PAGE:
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Columnists

Recession without Unemployment and Other Predictions for 2023

Evidence is already mounting that the worst of the inflation that has tormented the United States and much of the world for the better part of two years has finally begun to dissipate. Generally, that’s a great thing, but in this case it’s only good, because signs are also emerging that soaring prices will be replaced by an unpleasant if comparatively milder alternative: a recession.

I’m not an economist, but in this case it doesn’t take one to figure out how we got here and where we’re going. For all those who confuse eroding cognitive skills with senility and accuse President Biden of suffering from the latter, they underestimate the craftiness of a politician who’s been on Capitol Hill for so long that when he was first elected to the Senate, some of his colleagues were born in the 1800s.

Biden, you see, niftily pulled the wool over Americans’ eyes in paying for governmental initiatives carrying gargantuan price tags – the type of reckless spending he insisted simply couldn’t work when Bernie Sanders suggested it in the 2020 primaries – by sidestepping the usual way to pay for them: either by raising taxes or borrowing money. Option A, a tax hike, usually amounts to political suicide, and Biden didn’t spend decades trying to get to the White House only to kick himself right out of any chance for reelection. Option B, adding to an already obscenely large deficit is less noticeable: like emptying one more can of garbage onto a heaping trash pile. But even so, enough budget analysts would have called him out on it.

Instead, Biden tried a third approach, one that politicians have avoided for over 40 years – printing large amounts of new money to pay the tab. Simply put, the more supply there is of something, the less it is worth. Hence, grains of sand are infinitely less valuable than nuggets of gold. But the real problem with inflation is that it gives those who have something to sell carte blanche to raise prices even when they don’t need to.

Imagine a large restaurant with an extensive wine cellar, containing thousands of bottles housed in a perfect climate to preserve the wine’s fine taste whenever someone decides to open one. If the price of meat, fish, and potatoes has gone up, it makes some sense that the restaurant would raise its prices accordingly. Of course, a highly profitable restaurant could simply eat the cost, but not many are willing or able to do that. Worse yet, some restaurateurs will see it as an opportunity to raise prices disproportionately (if beef costs them a dollar more, they’ll raise the price of the entrée by three), and also hike the cost of a glass of wine – which they already had in the cellar and are likely not to need to replenish until the inflation tsunami has subsided.

This is why every president since Ronald Reagan has made curbing inflation a top priority, until this one.

The most basic and reliable law of economics is supply and demand. It doesn’t get any simpler than that. When the cost of an item is higher, fewer people will buy it. Accordingly, people will take fewer pleasure drives when they have to spend over $100 to fill up their gas tank. Going out for sushi isn’t as appealing anymore when the bill is almost as high as it is in an upscale New York City steakhouse. When people are price-spooked, it takes them a long time to recover.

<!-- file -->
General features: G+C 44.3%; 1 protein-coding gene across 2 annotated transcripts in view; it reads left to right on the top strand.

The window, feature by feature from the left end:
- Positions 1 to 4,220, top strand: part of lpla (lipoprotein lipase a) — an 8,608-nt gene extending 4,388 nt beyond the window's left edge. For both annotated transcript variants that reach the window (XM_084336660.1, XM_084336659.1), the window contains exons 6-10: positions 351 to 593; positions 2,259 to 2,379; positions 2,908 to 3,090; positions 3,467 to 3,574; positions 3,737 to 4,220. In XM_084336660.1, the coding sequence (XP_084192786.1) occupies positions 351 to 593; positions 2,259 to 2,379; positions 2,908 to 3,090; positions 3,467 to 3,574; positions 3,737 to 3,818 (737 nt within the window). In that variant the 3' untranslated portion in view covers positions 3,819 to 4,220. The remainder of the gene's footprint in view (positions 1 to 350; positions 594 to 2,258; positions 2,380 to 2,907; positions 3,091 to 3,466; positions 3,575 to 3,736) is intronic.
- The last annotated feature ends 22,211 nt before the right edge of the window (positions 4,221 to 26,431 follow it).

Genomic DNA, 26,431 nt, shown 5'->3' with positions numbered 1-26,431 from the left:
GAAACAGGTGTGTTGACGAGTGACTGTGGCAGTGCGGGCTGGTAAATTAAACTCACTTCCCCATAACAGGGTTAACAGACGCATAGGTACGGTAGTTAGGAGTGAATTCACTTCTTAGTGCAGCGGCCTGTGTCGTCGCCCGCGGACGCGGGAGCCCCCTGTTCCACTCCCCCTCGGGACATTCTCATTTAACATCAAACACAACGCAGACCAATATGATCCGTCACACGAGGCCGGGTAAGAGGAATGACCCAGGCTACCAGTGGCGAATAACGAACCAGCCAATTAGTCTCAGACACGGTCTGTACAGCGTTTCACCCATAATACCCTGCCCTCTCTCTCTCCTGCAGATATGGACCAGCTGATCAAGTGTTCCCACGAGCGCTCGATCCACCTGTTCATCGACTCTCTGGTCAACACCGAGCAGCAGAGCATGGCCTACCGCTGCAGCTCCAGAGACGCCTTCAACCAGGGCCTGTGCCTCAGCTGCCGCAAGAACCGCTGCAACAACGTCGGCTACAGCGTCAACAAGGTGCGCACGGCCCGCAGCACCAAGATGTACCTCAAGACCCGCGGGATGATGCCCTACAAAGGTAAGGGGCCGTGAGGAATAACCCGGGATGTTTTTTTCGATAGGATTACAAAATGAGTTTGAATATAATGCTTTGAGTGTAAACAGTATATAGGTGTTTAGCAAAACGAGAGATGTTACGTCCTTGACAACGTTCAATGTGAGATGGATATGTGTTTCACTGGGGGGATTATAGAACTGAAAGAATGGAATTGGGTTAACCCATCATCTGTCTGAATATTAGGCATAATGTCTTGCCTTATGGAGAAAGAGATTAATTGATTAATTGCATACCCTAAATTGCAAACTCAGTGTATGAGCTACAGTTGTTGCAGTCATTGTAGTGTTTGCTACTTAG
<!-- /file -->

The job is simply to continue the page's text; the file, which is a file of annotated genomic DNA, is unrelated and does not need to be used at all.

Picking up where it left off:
In the meantime, there’s a recession, and businesses lay off their excess employees. Except this time, there aren’t many to lay off. The pandemic – and particularly the planet’s reaction to it – was arguably the worst calamity to plague the human race since World War II. But it, too, had some silver linings, one of which was that it forced businesses to reboot their cost-benefit analysis, and even some dinosaurs stuck in the last century were able to appreciate the benefits of working remotely via groundbreaking technology.

Employees stuck in dead-end jobs realized it’s much more enjoyable to spruce up the car and become an Uber driver than to be barked at by loudmouth bosses and rude customers while waiting tables. That’s why so many restaurants have Help Wanted signs in their windows; the jig is up.

Of course, a severe recession – AKA, a depression – would be horrific. But a milder recession is better than runaway inflation. Except, of course, for sellers. Think of it as when the Euro replaced the Drachma in Greece: a cocktail went from the equivalent of thirty-five cents to four dollars. That was awful for everyone, except the person selling the drinks.

Again, those who underestimate Biden are doomed to have to endure him for another four years. When the smoke clears, he can boast about a much-needed infrastructure renaissance without having raised taxes one penny or forcing future generations to pay for it. Too many people will forget that the reason their grocery and gas bills are through the roof is because of pork-filled infrastructure bills and one-size-fits-all pandemic relief packages to countless businesses that didn’t suffer any losses. That includes the ones whose profits rose during the lockdowns – because all they had to do was affirm that there existed a theoretical possibility that they might lose money.

I hope I’m right about inflation being on the way out and an ensuing recession being rather gentle, magnified by the Biden-bashing news networks and ignored by the pro-Biden ones.
But I hope I’m wrong about Americans willing to endure such sloppy economics – among other things – for another four years, all because they’re sick and tired of mean tweets and rightwing conspiracy theories. Time will tell

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